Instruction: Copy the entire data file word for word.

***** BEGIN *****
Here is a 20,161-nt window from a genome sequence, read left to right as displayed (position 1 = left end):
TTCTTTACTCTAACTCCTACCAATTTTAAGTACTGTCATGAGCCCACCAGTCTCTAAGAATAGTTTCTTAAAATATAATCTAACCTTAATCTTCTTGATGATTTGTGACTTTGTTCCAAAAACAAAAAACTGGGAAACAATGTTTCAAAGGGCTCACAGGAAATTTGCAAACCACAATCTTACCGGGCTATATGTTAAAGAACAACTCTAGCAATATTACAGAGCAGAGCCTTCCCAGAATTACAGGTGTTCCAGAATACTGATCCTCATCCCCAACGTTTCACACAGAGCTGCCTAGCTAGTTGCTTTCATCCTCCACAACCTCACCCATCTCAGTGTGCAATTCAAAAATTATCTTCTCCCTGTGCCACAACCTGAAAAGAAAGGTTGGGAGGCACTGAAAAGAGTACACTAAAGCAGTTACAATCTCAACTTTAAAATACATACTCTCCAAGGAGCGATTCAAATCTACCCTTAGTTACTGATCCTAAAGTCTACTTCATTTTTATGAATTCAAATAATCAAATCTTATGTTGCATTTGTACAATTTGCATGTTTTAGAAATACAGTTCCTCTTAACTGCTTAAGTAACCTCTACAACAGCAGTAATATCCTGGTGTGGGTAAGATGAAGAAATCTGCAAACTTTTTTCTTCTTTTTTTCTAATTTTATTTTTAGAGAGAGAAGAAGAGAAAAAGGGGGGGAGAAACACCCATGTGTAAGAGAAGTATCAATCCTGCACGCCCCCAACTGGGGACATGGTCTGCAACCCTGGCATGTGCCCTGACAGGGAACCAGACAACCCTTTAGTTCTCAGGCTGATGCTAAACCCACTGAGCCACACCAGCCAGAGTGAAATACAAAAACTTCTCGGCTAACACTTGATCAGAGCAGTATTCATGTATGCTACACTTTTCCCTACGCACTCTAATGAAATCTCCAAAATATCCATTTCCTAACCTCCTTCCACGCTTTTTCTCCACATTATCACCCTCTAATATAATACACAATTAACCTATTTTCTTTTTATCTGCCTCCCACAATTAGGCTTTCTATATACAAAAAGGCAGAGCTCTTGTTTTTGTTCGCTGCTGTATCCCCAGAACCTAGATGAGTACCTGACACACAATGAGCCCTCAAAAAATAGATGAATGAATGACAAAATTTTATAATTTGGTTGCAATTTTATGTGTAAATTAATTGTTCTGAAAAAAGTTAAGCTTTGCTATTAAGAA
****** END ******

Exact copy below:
Here is a 20,161-nt window from a genome sequence, read left to right as displayed (position 1 = left end):
TTCTTTACTCTAACTCCTACCAATTTTAAGTACTGTCATGAGCCCACCAGTCTCTAAGAATAGTTTCTTAAAATATAATCTAACCTTAATCTTCTTGATGATTTGTGACTTTGTTCCAAAAACAAAAAACTGGGAAACAATGTTTCAAAGGGCTCACAGGAAATTTGCAAACCACAATCTTACCGGGCTATATGTTAAAGAACAACTCTAGCAATATTACAGAGCAGAGCCTTCCCAGAATTACAGGTGTTCCAGAATACTGATCCTCATCCCCAACGTTTCACACAGAGCTGCCTAGCTAGTTGCTTTCATCCTCCACAACCTCACCCATCTCAGTGTGCAATTCAAAAATTATCTTCTCCCTGTGCCACAACCTGAAAAGAAAGGTTGGGAGGCACTGAAAAGAGTACACTAAAGCAGTTACAATCTCAACTTTAAAATACATACTCTCCAAGGAGCGATTCAAATCTACCCTTAGTTACTGATCCTAAAGTCTACTTCATTTTTATGAATTCAAATAATCAAATCTTATGTTGCATTTGTACAATTTGCATGTTTTAGAAATACAGTTCCTCTTAACTGCTTAAGTAACCTCTACAACAGCAGTAATATCCTGGTGTGGGTAAGATGAAGAAATCTGCAAACTTTTTTCTTCTTTTTTTCTAATTTTATTTTTAGAGAGAGAAGAAGAGAAAAAGGGGGGGAGAAACACCCATGTGTAAGAGAAGTATCAATCCTGCACGCCCCCAACTGGGGACATGGTCTGCAACCCTGGCATGTGCCCTGACAGGGAACCAGACAACCCTTTAGTTCTCAGGCTGATGCTAAACCCACTGAGCCACACCAGCCAGAGTGAAATACAAAAACTTCTCGGCTAACACTTGATCAGAGCAGTATTCATGTATGCTACACTTTTCCCTACGCACTCTAATGAAATCTCCAAAATATCCATTTCCTAACCTCCTTCCACGCTTTTTCTCCACATTATCACCCTCTAATATAATACACAATTAACCTATTTTCTTTTTATCTGCCTCCCACAATTAGGCTTTCTATATACAAAAAGGCAGAGCTCTTGTTTTTGTTCGCTGCTGTATCCCCAGAACCTAGATGAGTACCTGACACACAATGAGCCCTCAAAAAATAGATGAATGAATGACAAAATTTTATAATTTGGTTGCAATTTTATGTGTAAATTAATTGTTCTGAAAAAAGTTAAGCTTTGCTATTAAGAA